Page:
A major Symbolist artist, Odilon Redon (1840—1916) was also a painter of scenic and emotional extremes. Until around 1890, he was renowned for work in black and white only. These “Noirs” in charcoal drawing or lithograph were composed not only of a somber palette, but also by fantastic, frightening figures. Gradually, the artist began to introduce colored pastel, and with it, new and lighter motifs. Flowers became a recurring preoccupation. Where symbols of melancholy once stood, horses and fluttering butterflies entered the scene.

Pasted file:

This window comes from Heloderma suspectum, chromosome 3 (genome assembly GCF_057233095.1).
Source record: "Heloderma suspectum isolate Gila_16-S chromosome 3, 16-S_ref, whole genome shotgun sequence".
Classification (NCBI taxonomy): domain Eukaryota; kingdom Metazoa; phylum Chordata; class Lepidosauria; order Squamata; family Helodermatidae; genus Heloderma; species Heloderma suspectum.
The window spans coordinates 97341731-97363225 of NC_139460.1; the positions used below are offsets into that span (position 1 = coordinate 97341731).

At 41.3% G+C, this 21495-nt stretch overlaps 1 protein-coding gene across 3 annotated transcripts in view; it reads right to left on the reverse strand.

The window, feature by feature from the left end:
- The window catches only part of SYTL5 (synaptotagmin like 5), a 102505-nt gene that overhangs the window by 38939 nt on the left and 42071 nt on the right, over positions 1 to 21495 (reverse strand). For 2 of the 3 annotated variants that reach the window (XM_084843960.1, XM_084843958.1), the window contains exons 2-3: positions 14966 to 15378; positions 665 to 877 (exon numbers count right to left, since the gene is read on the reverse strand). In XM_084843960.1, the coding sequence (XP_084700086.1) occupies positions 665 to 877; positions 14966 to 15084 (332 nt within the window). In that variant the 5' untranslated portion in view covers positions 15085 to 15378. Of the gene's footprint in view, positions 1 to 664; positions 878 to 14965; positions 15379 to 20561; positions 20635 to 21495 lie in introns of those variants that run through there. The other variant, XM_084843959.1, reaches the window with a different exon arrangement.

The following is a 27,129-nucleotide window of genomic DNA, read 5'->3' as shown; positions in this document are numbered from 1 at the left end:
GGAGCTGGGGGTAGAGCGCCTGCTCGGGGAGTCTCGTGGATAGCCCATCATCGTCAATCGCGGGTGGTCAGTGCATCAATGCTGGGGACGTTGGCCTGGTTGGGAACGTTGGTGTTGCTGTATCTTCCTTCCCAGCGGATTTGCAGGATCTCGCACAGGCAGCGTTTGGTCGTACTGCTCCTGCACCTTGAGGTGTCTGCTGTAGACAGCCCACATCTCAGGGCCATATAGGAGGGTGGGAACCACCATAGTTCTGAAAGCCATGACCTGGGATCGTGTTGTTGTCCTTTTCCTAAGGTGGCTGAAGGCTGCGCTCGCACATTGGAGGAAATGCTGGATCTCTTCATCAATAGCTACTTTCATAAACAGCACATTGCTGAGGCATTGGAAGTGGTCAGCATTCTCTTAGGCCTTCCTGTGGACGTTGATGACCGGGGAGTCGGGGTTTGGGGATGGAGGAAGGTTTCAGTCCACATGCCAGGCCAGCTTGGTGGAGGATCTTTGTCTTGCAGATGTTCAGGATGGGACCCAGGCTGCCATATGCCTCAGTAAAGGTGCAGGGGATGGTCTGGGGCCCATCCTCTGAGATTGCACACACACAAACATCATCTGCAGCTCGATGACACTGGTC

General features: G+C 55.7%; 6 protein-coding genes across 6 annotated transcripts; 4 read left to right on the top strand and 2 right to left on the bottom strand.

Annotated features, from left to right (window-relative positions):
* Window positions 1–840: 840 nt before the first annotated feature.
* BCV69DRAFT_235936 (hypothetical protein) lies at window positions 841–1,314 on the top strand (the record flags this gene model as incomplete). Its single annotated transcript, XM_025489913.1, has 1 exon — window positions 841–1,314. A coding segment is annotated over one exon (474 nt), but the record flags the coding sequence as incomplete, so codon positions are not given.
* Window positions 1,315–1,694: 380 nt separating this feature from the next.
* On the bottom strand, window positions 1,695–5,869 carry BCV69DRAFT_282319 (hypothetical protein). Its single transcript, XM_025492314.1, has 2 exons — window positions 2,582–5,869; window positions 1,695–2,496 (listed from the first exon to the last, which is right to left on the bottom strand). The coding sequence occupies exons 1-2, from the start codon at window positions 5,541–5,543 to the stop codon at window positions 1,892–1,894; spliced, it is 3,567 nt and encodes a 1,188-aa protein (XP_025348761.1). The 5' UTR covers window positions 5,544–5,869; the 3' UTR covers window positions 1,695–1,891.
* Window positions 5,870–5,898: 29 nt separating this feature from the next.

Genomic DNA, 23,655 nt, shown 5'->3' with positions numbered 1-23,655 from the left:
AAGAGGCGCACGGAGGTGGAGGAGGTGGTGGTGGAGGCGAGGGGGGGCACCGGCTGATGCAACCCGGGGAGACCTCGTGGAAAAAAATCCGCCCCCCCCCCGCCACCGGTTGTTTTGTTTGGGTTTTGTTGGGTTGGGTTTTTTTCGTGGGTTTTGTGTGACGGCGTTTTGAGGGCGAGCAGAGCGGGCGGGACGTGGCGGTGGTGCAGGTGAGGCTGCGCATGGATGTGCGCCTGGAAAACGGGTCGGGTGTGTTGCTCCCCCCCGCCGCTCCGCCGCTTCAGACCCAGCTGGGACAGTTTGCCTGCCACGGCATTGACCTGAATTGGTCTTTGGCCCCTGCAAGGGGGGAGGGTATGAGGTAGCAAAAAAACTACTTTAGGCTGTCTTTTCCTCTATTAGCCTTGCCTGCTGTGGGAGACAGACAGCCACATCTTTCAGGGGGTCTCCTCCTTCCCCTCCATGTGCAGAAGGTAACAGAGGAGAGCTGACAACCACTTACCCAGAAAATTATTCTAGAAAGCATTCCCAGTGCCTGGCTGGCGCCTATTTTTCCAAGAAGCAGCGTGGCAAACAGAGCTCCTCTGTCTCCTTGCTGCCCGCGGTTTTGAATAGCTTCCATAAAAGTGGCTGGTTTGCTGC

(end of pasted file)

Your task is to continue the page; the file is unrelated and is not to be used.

While this latter-day lyricism and harmony contrasted sharply with Redon’s earlier mood of melancholy, his guiding principle remained to “place the visible at the service of the invisible”. With his dream-like imagery, sumptuous textures, and suggestive use of color, Redon sought to create a pictorial equivalent to his own psyche. From foreboding to lightness, he was above all an artist of states of mind, with considerable influence on later Post-Impressionism.